At first the change wasn't a big deal. In fact, the initial goal--that 30 percent of the GSEs' loans be to borrowers below the median income of the area they lived in--was below what the GSEs were already doing. There's nothing inherently wrong with loaning to these "LMI" (low- or moderate-income) borrowers, so long as they demonstrate an ability to pay and a history of meeting their credit obligations.

But the goals, which covered several other categories besides LMI, quickly ramped up. By 2001--at which point the bubble had been expanding for about four years, judging by the Case-Shiller index of home prices--the LMI goal reached 50 percent, and in 2008 it was 56 percent. The goals certainly seemed to work: The GSEs' loans to the targeted categories closely tracked the percentages they were required to meet.

Wallison does a terrific job of documenting how much of a struggle it was to find enough qualified borrowers. A 2003 Fannie presentation noted that, in the scramble to meet the previous year's goal, the GSEs "did deals at risks and prices we would not have otherwise done." Two years later, in another presentation, Fannie complained about "having to compromise credit standards," deals that were "producing negative cash flow," and exotic products that "encourage[] continuation of risky lending."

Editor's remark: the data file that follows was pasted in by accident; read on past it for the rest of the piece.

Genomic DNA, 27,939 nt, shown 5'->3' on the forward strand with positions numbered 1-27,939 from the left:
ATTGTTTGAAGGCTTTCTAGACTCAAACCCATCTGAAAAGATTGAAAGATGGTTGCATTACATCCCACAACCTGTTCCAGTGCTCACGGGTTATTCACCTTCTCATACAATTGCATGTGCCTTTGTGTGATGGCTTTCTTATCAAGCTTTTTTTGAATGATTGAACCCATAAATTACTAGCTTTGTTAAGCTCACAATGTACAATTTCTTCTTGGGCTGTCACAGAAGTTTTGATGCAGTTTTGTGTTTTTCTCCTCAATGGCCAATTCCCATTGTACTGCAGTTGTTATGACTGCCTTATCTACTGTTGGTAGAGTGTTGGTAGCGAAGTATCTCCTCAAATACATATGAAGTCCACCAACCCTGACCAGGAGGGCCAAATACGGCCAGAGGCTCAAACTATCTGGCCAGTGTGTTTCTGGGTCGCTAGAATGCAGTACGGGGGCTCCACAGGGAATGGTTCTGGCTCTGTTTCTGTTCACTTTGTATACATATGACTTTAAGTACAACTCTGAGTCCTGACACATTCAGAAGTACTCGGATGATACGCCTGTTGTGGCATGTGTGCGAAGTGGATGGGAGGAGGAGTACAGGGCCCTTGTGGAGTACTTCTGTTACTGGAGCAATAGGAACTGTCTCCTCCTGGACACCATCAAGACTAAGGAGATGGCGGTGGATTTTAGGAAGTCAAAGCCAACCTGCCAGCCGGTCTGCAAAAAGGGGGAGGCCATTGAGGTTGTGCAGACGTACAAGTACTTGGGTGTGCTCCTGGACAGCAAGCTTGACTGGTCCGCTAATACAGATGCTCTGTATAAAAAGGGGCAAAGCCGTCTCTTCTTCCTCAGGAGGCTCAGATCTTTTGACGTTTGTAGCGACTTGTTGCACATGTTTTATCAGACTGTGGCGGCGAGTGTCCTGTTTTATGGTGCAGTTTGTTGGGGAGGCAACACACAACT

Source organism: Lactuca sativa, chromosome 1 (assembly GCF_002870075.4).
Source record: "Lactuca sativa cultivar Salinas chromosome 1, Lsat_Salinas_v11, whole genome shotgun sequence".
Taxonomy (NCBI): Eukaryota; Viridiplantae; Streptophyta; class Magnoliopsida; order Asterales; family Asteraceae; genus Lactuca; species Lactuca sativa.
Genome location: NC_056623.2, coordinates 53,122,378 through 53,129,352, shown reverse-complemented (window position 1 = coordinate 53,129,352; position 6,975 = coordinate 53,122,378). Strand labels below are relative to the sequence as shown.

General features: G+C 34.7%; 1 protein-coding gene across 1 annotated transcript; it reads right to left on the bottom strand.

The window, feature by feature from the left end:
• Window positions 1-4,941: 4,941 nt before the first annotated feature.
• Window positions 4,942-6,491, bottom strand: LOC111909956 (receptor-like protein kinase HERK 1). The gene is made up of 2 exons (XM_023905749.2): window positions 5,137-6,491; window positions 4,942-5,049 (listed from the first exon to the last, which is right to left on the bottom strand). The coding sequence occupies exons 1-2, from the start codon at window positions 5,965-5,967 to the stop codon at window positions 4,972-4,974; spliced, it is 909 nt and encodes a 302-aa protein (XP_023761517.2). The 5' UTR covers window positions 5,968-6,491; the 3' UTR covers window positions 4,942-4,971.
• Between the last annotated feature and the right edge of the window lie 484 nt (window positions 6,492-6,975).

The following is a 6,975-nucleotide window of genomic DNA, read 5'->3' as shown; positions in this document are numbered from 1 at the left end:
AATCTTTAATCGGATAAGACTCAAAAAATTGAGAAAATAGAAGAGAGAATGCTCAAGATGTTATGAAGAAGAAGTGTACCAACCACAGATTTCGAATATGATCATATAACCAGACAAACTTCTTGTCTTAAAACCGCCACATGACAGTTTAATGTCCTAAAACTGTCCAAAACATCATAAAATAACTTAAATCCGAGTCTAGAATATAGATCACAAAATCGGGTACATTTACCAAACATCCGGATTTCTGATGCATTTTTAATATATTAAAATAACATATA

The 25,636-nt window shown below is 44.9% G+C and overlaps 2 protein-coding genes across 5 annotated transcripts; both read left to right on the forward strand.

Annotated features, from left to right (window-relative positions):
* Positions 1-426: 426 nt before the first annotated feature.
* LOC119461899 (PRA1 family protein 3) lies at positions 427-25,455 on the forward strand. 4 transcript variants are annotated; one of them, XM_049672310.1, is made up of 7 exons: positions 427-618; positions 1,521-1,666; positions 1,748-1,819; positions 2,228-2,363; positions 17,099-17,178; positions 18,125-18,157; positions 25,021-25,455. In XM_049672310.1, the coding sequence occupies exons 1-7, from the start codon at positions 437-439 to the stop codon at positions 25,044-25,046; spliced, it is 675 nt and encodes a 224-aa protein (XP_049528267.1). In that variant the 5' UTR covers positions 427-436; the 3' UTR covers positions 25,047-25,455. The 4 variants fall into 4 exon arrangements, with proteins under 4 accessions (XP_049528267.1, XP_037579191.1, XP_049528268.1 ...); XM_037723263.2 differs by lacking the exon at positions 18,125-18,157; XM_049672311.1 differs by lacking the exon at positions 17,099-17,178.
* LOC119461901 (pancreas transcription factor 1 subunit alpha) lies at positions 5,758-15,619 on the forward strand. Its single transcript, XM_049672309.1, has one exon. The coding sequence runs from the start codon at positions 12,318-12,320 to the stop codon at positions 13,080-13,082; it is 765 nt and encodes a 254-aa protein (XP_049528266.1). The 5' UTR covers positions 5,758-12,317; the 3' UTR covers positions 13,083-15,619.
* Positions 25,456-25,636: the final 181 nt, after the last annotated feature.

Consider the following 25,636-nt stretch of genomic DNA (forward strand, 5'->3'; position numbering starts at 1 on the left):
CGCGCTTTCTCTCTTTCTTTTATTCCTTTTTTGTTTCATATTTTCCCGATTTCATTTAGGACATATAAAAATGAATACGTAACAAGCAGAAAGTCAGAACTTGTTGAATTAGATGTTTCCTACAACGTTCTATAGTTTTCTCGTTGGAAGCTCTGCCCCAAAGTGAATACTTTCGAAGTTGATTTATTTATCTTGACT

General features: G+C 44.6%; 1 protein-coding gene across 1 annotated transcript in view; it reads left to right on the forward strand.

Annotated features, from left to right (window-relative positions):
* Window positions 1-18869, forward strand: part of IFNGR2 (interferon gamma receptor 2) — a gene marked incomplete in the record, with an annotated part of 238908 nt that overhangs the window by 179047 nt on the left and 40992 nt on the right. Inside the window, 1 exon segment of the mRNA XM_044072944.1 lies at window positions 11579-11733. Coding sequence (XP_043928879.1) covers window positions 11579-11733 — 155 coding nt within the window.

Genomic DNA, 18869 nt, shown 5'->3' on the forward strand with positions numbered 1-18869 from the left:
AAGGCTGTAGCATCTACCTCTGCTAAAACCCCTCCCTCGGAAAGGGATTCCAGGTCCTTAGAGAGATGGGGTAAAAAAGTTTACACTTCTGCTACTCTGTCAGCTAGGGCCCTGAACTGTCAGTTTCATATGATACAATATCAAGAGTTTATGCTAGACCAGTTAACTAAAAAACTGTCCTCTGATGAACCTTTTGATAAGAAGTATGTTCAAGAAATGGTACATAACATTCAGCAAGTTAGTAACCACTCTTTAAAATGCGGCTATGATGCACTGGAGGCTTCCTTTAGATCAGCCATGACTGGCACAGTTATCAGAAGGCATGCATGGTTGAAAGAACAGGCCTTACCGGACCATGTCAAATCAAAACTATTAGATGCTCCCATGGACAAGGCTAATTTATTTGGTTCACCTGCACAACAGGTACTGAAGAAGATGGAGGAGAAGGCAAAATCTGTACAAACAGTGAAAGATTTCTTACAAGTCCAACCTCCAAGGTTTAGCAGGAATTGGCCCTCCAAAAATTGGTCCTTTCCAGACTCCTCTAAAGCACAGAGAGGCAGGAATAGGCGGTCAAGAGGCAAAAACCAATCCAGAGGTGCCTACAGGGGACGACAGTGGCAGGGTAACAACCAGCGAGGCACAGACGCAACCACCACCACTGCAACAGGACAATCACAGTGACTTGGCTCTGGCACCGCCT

And all this indeed corresponded to an increase in risky loans on the GSEs' books. In 1990, for instance, about 1 in 100 loans they purchased had down payments of 3 percent or less; this rose to 1 in 7 in the early 2000s and 1 in 2.5 when the bubble popped.

The government had other ways of promoting affordable housing as well. One was the Federal Housing Administration, which insures loans to people who cannot meet conventional standards. Wallison cites a Quicken ad from 2000 bragging that, with FHA insurance, "borrowers need as little as 3% of the 'total funds' required," "credit requirements are flexible," and borrowers can have a "higher debt-to-income ratio than most insurers typically allow." Another was the Community Reinvestment Act, through which the government pressured banks to lend to "underserved" borrowers.